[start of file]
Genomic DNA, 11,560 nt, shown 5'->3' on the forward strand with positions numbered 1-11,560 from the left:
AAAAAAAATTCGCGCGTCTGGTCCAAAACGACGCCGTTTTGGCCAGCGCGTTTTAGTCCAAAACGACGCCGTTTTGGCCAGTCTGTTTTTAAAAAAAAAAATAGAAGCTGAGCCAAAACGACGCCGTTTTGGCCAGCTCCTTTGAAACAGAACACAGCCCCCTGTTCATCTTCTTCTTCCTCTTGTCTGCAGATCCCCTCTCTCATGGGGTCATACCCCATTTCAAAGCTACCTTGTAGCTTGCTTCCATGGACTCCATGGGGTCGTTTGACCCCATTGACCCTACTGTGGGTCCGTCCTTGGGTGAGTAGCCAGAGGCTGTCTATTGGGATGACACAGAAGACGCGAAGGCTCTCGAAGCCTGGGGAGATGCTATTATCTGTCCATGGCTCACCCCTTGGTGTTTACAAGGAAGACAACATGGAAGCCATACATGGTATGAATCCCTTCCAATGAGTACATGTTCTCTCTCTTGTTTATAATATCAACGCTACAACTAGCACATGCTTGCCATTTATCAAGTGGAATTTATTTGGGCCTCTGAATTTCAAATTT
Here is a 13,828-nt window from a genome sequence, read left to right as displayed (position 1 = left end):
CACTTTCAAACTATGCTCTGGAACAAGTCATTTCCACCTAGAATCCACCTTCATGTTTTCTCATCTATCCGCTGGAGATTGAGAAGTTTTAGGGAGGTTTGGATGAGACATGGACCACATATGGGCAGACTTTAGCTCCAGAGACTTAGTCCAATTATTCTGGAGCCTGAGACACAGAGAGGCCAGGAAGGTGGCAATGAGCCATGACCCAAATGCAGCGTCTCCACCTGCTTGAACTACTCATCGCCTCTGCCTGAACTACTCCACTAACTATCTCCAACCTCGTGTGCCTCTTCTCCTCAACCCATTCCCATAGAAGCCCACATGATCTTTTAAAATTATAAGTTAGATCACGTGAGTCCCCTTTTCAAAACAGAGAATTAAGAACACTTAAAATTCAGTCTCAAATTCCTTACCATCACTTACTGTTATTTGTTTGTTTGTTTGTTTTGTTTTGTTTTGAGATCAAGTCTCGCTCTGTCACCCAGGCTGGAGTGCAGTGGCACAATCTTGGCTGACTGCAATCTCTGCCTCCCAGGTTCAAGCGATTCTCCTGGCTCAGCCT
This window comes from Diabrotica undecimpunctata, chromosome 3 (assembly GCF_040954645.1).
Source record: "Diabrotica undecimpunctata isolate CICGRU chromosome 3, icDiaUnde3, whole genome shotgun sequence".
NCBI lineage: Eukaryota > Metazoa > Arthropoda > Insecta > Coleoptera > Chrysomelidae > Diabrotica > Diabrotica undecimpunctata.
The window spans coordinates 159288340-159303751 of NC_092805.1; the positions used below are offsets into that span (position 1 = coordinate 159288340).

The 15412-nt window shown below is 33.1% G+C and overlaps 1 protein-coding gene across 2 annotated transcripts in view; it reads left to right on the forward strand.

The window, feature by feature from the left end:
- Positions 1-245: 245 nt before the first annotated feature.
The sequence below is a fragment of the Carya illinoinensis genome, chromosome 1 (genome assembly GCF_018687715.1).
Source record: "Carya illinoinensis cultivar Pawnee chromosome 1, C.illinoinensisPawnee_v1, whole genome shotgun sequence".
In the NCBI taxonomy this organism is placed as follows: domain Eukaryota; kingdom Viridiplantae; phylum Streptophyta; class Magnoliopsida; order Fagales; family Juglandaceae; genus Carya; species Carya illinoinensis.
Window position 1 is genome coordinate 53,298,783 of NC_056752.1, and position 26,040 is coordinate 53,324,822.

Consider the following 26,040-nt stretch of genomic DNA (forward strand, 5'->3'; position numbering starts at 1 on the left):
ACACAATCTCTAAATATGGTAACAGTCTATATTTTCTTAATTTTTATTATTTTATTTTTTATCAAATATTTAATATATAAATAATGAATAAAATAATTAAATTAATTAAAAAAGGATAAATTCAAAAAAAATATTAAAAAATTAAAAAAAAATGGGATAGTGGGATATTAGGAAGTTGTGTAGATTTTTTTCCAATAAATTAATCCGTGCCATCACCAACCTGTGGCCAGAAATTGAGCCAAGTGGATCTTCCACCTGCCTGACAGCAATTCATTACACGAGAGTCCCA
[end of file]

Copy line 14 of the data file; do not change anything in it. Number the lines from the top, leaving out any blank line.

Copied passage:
In the NCBI taxonomy this organism is placed as follows: domain Eukaryota; kingdom Viridiplantae; phylum Streptophyta; class Magnoliopsida; order Fagales; family Juglandaceae; genus Carya; species Carya illinoinensis.